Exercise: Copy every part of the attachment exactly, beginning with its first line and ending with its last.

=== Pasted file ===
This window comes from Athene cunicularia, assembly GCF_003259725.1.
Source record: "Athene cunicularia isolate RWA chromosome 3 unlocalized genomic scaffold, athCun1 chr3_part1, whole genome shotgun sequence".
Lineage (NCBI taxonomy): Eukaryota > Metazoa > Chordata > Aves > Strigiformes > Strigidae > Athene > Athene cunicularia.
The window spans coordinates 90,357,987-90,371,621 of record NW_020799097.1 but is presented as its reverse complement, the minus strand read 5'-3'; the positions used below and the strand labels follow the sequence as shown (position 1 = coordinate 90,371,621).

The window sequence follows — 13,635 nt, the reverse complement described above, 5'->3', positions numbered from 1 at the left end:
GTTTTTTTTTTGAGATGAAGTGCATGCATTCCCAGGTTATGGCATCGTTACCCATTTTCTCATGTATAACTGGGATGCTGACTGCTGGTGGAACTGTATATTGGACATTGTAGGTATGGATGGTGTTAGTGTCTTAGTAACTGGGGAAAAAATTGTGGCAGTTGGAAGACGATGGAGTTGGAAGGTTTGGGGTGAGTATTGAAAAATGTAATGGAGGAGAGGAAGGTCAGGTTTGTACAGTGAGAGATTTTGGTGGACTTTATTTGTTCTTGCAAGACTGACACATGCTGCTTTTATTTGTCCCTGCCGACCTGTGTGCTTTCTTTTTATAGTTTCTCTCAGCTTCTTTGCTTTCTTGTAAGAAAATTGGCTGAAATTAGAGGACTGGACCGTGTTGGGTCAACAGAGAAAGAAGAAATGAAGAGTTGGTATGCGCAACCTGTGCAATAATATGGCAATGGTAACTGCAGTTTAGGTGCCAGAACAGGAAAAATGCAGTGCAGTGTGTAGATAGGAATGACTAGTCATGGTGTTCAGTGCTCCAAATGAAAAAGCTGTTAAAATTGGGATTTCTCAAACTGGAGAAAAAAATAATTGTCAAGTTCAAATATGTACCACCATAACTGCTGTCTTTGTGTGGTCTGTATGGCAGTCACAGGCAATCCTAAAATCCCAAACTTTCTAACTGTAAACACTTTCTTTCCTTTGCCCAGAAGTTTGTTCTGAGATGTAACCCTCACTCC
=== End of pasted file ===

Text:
This window comes from Athene cunicularia, assembly GCF_003259725.1.
Source record: "Athene cunicularia isolate RWA chromosome 3 unlocalized genomic scaffold, athCun1 chr3_part1, whole genome shotgun sequence".
Lineage (NCBI taxonomy): Eukaryota > Metazoa > Chordata > Aves > Strigiformes > Strigidae > Athene > Athene cunicularia.
The window spans coordinates 90,357,987-90,371,621 of record NW_020799097.1 but is presented as its reverse complement, the minus strand read 5'-3'; the positions used below and the strand labels follow the sequence as shown (position 1 = coordinate 90,371,621).

The window sequence follows — 13,635 nt, the reverse complement described above, 5'->3', positions numbered from 1 at the left end:
GTTTTTTTTTTGAGATGAAGTGCATGCATTCCCAGGTTATGGCATCGTTACCCATTTTCTCATGTATAACTGGGATGCTGACTGCTGGTGGAACTGTATATTGGACATTGTAGGTATGGATGGTGTTAGTGTCTTAGTAACTGGGGAAAAAATTGTGGCAGTTGGAAGACGATGGAGTTGGAAGGTTTGGGGTGAGTATTGAAAAATGTAATGGAGGAGAGGAAGGTCAGGTTTGTACAGTGAGAGATTTTGGTGGACTTTATTTGTTCTTGCAAGACTGACACATGCTGCTTTTATTTGTCCCTGCCGACCTGTGTGCTTTCTTTTTATAGTTTCTCTCAGCTTCTTTGCTTTCTTGTAAGAAAATTGGCTGAAATTAGAGGACTGGACCGTGTTGGGTCAACAGAGAAAGAAGAAATGAAGAGTTGGTATGCGCAACCTGTGCAATAATATGGCAATGGTAACTGCAGTTTAGGTGCCAGAACAGGAAAAATGCAGTGCAGTGTGTAGATAGGAATGACTAGTCATGGTGTTCAGTGCTCCAAATGAAAAAGCTGTTAAAATTGGGATTTCTCAAACTGGAGAAAAAAATAATTGTCAAGTTCAAATATGTACCACCATAACTGCTGTCTTTGTGTGGTCTGTATGGCAGTCACAGGCAATCCTAAAATCCCAAACTTTCTAACTGTAAACACTTTCTTTCCTTTGCCCAGAAGTTTGTTCTGAGATGTAACCCTCACTCC